Furniture with a story is the best, isn't it? This table has been around for a while, but you would never know it. After it's close brush with death (a trip to the dumpster) and then years of hiding under shoes in the back of my closet, it really hasn't had a chance to shine. Awww, poor table! The good news is, the hiding days are over now. I dragged it out of retirement and spruced it up! Today, it is one of my favorite and most functional pieces of furniture!
I'll be honest, this was not a "quick" fixer upper DIY. I could sing chalk paints praises all day long, which is what I painted the body of the table with. Wood stain, one the other hand, is what I consider the "toddler" of paints. Ornery! I do LOVE the results though! It simply requires some extra patience and loving. Aka, lot's of drying time, a good place to dry, and the right brushes.
You will need:
(both of these can be washed with warm, soapy, water after using chalk paint or wax)
Optional: New knobs for drawers
First things first: Plan out your project. Where will you display it, how will you use it, what type of wood and paint will work best to first your needs?! Secondly, measure your table, then load up and head to Home Depot (will Home Depot and Hobby Lobby just get married, already?!).
Once you're there, pick out your new table top! I purchased the cheapest oak I could find, because a) It was pretty smooth and b) I am not rich. You guys aren't going to believe this, but I have never purchased wood before. Thankfully, the guys at Home Depot offer excellent customer service, so I handed over my choice wood and some measurements then ran off to shop nails, stains, and brushes! Bonus cupid tip: Take your single friend with you, and leaver her to talk it up with the bearded, buff, wood cutting, dude. You're welcome, single ladies!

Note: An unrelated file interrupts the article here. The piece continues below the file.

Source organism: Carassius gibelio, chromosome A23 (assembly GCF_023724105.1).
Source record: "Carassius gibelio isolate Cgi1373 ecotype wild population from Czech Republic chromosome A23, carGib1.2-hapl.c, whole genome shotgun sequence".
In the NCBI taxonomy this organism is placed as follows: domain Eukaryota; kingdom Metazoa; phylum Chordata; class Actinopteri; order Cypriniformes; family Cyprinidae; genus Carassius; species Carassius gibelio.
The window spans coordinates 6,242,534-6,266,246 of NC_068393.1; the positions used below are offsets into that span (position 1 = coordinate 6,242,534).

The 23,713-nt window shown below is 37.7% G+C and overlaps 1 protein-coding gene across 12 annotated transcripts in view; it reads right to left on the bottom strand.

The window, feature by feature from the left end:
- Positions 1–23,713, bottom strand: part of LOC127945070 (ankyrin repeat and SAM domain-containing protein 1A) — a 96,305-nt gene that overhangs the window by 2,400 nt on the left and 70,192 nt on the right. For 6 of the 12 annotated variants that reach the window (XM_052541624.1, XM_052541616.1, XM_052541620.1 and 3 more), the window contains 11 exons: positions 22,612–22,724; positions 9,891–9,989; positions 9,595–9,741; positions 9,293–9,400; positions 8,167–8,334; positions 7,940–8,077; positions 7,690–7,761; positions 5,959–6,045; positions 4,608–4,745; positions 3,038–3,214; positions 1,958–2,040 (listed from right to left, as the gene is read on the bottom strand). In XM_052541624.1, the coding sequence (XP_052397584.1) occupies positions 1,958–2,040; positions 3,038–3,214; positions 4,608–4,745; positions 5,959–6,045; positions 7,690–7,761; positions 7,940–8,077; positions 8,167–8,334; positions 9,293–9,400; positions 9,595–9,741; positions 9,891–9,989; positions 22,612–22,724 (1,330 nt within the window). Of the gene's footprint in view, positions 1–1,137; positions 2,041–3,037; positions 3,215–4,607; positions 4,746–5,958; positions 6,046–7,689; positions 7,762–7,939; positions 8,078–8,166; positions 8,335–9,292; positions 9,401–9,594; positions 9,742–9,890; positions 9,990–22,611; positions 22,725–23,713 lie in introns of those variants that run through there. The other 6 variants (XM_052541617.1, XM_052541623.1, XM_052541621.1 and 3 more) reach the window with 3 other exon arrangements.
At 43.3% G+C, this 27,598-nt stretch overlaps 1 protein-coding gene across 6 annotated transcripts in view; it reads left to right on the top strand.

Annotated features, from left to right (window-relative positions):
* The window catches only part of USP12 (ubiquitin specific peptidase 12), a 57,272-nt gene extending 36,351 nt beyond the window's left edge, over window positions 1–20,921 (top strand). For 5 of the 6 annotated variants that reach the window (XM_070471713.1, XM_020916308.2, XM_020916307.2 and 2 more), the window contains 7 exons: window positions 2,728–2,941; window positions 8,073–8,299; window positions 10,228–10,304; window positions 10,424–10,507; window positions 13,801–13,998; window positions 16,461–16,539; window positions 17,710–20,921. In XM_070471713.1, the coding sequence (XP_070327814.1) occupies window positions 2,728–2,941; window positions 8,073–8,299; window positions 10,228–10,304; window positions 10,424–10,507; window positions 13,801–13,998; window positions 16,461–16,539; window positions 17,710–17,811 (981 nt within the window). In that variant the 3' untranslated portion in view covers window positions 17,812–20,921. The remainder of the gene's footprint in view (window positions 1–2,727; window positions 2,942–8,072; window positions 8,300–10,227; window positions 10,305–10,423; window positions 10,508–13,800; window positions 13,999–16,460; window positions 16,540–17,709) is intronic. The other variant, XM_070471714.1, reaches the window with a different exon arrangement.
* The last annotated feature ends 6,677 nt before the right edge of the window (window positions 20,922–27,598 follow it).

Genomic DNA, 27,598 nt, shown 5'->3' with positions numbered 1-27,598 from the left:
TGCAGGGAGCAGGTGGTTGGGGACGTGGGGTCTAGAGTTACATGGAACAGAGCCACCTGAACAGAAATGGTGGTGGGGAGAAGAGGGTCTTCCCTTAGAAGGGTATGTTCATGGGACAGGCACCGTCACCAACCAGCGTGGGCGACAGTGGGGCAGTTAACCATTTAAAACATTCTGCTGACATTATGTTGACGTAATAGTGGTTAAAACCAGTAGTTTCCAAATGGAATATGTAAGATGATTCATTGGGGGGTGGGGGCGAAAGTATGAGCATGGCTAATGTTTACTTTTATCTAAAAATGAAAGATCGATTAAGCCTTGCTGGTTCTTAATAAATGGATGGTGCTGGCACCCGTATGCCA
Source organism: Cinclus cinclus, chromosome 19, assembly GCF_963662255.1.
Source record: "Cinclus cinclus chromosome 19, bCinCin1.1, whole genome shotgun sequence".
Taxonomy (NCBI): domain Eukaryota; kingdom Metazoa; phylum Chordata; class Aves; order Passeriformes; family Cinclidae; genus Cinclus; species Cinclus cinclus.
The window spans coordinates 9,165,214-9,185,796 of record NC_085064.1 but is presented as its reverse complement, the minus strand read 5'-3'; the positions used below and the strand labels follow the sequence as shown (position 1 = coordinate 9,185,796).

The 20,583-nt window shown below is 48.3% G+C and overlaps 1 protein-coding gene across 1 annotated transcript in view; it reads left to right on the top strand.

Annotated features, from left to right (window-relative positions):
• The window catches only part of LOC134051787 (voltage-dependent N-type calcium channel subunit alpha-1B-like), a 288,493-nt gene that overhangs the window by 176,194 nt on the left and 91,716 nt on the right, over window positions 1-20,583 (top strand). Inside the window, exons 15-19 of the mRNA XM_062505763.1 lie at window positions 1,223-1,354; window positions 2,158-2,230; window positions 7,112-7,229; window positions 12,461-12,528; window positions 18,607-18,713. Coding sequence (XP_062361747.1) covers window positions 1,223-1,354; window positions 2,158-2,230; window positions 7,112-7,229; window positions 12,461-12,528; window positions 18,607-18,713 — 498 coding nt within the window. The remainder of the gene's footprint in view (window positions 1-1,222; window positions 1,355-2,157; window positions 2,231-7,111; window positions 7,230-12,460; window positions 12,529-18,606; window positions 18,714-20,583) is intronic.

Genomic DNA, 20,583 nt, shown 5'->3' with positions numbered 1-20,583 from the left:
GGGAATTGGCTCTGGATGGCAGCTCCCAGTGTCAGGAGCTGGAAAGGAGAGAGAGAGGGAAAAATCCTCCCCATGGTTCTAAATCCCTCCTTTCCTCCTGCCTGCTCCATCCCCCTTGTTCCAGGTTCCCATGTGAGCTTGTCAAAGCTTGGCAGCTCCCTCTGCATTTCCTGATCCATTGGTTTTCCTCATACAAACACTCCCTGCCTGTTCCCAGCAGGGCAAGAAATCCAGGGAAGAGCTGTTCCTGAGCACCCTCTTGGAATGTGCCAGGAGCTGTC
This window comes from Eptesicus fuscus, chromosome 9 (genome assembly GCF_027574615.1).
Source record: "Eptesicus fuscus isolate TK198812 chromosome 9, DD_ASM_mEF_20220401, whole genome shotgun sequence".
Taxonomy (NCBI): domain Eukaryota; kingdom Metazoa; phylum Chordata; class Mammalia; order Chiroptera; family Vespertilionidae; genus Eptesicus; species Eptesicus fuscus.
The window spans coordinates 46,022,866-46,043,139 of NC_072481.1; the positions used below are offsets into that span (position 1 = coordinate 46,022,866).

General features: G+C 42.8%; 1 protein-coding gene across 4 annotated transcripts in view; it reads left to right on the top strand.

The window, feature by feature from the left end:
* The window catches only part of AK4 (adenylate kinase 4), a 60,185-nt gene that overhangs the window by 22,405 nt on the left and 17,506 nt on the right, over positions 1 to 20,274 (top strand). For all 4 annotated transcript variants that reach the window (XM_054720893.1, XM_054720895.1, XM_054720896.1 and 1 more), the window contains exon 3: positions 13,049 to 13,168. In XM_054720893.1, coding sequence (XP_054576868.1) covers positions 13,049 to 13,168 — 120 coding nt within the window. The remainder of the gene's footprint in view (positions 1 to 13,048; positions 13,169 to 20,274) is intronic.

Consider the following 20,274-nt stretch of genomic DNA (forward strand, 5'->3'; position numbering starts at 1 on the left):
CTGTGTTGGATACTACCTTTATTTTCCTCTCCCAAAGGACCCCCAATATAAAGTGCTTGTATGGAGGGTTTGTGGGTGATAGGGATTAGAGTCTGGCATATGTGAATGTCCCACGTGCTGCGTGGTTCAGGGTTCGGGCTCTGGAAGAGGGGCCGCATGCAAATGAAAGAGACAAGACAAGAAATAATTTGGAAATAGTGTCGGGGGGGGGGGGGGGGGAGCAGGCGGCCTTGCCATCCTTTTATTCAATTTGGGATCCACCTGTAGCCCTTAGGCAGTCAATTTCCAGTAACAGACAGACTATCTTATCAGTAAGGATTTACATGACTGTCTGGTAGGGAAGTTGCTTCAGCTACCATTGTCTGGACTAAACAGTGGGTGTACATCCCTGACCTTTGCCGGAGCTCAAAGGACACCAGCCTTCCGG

I know this Varathane stain talks a good game with its "achieve color in one coat" and all, but to get a nice, even, coat, I layered it on four times. Each coat dried for about 24 hours. I let the final coat dry for a couple of days before I added the sealant, and then I let that sealant dry for several more days before assembling the table. Also, if you don't have quality brushed already, invest in them! As long as you wash and dry it properly, it will last a long time and they really do make a difference.
Ok you guys….I have been dying to tell you this. Chalk paint (not to be confused with chalkboard paint), is AMAZING!! It requires no priming other than cleaning off the surface you are going to paint. I'd like to refer to it as "the butter of paints". It goes on so smooth, and just melts into the wood. I used the art deco brand, but Annie Sloan is a great brand as well. The chalk pain dries incredibly fast, and there are almost no fume. I painted this right inside my dining room! All it took was two coats, which both dried within 30 minutes. Once the paint dried, I applied a matte wax, to protect and seal the paint. Again, invest in the right brushed. I purchased a wax brush at Home Depot, and it worked beautifully. There is gloss, matte, and darkening wax. The darkening wax will change the hue of your paint so make sure and do a test spot before you paint the whole thing!
Last of all, the most fun part! Picking out new knobs at Hobby Lobby. The only thing hard about this, was narrowing down all the wonderful options.
You can use a wood putty to hide the tops of the nails on the table, but I love this rustic, exposed nail, look!
It sounds like a lot, but this is coming from someone who had to buy all the brushes, nails, stain, and knobs. If you already have those items, the paint does not cost much at all and the wood was about $38.
I learned a lot, and did a lot of youtube searches during this project. If you have any questions before starting your make-over, please leave it in the comments and I'll get back to you! Show me your projects in the comments too!